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  •  
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    Effeminem, Jan 3rd, 2007 @ 4:04am

    I don't know which is worse: the fact that 1/3 of this post is a regurgitation of Economics 101, or the fact that 2/3 of the readers probably don't understand Econ 101. Sigh.

     

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    Daniel (profile), Jan 3rd, 2007 @ 4:24am

    Now that is a sweet article!

    That's the wonderful thing about free markets - we benefit from ANY form of competition - even competition doomed to fail.

     

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    The infamous Joe, Jan 3rd, 2007 @ 4:46am

    Taking bets..

    How long to do you suppose it's gonna take before the turns into another France vs. America comment fest? :)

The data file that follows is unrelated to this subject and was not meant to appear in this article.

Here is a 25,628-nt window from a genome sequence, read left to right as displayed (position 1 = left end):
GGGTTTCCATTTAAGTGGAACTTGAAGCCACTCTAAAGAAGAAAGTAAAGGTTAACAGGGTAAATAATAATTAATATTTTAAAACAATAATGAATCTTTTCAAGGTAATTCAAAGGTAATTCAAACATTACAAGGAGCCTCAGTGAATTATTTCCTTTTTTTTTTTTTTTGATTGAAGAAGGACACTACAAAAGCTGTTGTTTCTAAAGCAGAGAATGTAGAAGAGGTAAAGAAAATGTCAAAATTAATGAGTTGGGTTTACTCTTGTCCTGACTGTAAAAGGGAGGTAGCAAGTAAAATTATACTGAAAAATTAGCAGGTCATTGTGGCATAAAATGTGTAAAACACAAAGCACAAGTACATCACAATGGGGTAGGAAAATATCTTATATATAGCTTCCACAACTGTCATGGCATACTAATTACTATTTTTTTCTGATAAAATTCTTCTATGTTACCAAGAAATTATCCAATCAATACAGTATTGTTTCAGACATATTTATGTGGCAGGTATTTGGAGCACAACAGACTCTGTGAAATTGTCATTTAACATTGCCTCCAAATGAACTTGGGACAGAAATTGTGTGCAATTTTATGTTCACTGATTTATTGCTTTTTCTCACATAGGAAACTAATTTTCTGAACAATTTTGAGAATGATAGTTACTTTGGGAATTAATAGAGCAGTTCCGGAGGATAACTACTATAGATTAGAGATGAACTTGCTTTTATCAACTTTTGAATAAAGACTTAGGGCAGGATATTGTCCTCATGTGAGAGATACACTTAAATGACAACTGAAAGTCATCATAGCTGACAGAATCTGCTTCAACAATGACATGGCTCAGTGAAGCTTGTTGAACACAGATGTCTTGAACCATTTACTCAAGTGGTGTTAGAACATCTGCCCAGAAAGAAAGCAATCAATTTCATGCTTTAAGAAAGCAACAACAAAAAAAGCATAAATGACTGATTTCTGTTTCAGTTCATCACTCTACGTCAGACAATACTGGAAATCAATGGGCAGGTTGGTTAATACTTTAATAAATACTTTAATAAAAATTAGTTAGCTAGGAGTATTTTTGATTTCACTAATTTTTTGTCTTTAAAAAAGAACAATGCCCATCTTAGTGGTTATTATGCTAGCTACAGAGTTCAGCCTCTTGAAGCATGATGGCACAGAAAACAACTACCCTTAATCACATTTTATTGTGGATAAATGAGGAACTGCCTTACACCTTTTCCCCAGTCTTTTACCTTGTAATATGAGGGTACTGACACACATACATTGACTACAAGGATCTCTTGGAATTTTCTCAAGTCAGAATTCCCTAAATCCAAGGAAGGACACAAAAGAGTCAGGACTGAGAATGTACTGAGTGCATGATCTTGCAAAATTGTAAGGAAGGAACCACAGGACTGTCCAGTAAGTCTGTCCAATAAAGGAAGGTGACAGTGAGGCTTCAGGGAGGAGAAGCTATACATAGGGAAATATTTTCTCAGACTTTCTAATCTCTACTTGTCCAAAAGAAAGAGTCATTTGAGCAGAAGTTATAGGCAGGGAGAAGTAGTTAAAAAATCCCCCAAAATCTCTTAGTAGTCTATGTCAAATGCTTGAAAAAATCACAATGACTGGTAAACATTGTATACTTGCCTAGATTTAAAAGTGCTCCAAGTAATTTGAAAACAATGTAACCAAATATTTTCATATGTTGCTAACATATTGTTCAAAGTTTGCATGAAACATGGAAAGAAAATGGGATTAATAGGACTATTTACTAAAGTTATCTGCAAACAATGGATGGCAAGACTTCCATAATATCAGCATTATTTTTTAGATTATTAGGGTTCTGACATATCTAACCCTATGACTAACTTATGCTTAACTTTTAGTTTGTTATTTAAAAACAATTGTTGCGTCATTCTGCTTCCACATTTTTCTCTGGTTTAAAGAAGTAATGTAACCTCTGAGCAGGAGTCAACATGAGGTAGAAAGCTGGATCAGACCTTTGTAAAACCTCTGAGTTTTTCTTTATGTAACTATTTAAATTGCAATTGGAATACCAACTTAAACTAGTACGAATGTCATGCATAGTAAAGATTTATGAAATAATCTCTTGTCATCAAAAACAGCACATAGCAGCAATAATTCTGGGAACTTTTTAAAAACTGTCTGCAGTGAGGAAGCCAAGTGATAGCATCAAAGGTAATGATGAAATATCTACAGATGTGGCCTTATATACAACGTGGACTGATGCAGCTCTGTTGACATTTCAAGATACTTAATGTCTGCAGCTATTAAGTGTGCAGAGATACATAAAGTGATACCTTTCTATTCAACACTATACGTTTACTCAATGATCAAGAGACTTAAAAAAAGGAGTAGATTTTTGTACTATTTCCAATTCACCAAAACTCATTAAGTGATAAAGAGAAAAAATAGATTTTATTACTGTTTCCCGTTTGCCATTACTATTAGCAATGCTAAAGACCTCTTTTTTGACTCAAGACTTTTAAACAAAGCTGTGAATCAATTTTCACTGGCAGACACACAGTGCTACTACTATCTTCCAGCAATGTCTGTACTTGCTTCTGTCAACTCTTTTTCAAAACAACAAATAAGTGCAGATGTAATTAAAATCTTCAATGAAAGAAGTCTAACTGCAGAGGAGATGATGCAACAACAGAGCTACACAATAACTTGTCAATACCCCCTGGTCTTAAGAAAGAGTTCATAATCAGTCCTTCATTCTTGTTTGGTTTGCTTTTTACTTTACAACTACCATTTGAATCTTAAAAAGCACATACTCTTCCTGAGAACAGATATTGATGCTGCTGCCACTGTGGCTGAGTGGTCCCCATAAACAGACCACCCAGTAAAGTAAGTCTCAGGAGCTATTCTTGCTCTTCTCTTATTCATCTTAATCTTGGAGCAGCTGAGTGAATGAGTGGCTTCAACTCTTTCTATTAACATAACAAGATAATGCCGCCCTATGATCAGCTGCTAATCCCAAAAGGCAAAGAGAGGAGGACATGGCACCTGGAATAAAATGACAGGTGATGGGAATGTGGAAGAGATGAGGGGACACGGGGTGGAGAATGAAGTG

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    me, Jan 3rd, 2007 @ 6:03am

    brilliant sarcasm there

    Making sure you know what you're saying helps when you try to be witty and sartastic... That one brilliantly backfired on you! Maybe you should stick to English - the only language worth knowing, right?

    Another brilliant French-bashing article here today. This web site is losing credibility fast.

     

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      Tyshaun, Jan 3rd, 2007 @ 6:39am

      Re: brilliant sarcasm there

      Making sure you know what you're saying helps when you try to be witty and sartastic... That one brilliantly backfired on you! Maybe you should stick to English - the only language worth knowing, right? Another brilliant French-bashing article here today. This web site is losing credibility fast

      This quote made me think of something, why is this french search engine doomed to fail? Regionalization seems to be a major protection for a lot of goods and services and why is the net that different?